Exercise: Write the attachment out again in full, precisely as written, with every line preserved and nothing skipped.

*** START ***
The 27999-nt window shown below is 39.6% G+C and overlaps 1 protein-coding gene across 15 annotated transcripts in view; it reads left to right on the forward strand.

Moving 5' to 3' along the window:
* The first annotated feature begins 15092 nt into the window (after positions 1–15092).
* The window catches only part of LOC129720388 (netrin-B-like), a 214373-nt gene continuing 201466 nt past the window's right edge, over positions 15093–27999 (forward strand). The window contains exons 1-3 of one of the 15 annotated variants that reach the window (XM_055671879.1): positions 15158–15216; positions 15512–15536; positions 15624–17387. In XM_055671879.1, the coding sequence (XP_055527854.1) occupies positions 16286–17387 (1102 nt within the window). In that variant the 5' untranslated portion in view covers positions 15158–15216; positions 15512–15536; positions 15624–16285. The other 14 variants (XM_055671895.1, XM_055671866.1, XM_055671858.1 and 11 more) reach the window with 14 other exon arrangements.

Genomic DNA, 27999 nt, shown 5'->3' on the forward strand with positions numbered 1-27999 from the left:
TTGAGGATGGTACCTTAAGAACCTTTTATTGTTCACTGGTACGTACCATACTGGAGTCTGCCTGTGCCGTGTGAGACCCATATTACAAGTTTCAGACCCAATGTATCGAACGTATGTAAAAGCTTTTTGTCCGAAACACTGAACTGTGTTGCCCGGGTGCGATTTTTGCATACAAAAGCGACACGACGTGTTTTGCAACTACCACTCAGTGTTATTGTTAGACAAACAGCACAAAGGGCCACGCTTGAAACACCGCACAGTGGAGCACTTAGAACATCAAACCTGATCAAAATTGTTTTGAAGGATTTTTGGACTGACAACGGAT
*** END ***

The 27999-nt window shown below is 39.6% G+C and overlaps 1 protein-coding gene across 15 annotated transcripts in view; it reads left to right on the forward strand.

Moving 5' to 3' along the window:
* The first annotated feature begins 15092 nt into the window (after positions 1–15092).
* The window catches only part of LOC129720388 (netrin-B-like), a 214373-nt gene continuing 201466 nt past the window's right edge, over positions 15093–27999 (forward strand). The window contains exons 1-3 of one of the 15 annotated variants that reach the window (XM_055671879.1): positions 15158–15216; positions 15512–15536; positions 15624–17387. In XM_055671879.1, the coding sequence (XP_055527854.1) occupies positions 16286–17387 (1102 nt within the window). In that variant the 5' untranslated portion in view covers positions 15158–15216; positions 15512–15536; positions 15624–16285. The other 14 variants (XM_055671895.1, XM_055671866.1, XM_055671858.1 and 11 more) reach the window with 14 other exon arrangements.

Genomic DNA, 27999 nt, shown 5'->3' on the forward strand with positions numbered 1-27999 from the left:
TTGAGGATGGTACCTTAAGAACCTTTTATTGTTCACTGGTACGTACCATACTGGAGTCTGCCTGTGCCGTGTGAGACCCATATTACAAGTTTCAGACCCAATGTATCGAACGTATGTAAAAGCTTTTTGTCCGAAACACTGAACTGTGTTGCCCGGGTGCGATTTTTGCATACAAAAGCGACACGACGTGTTTTGCAACTACCACTCAGTGTTATTGTTAGACAAACAGCACAAAGGGCCACGCTTGAAACACCGCACAGTGGAGCACTTAGAACATCAAACCTGATCAAAATTGTTTTGAAGGATTTTTGGACTGACAACGGAT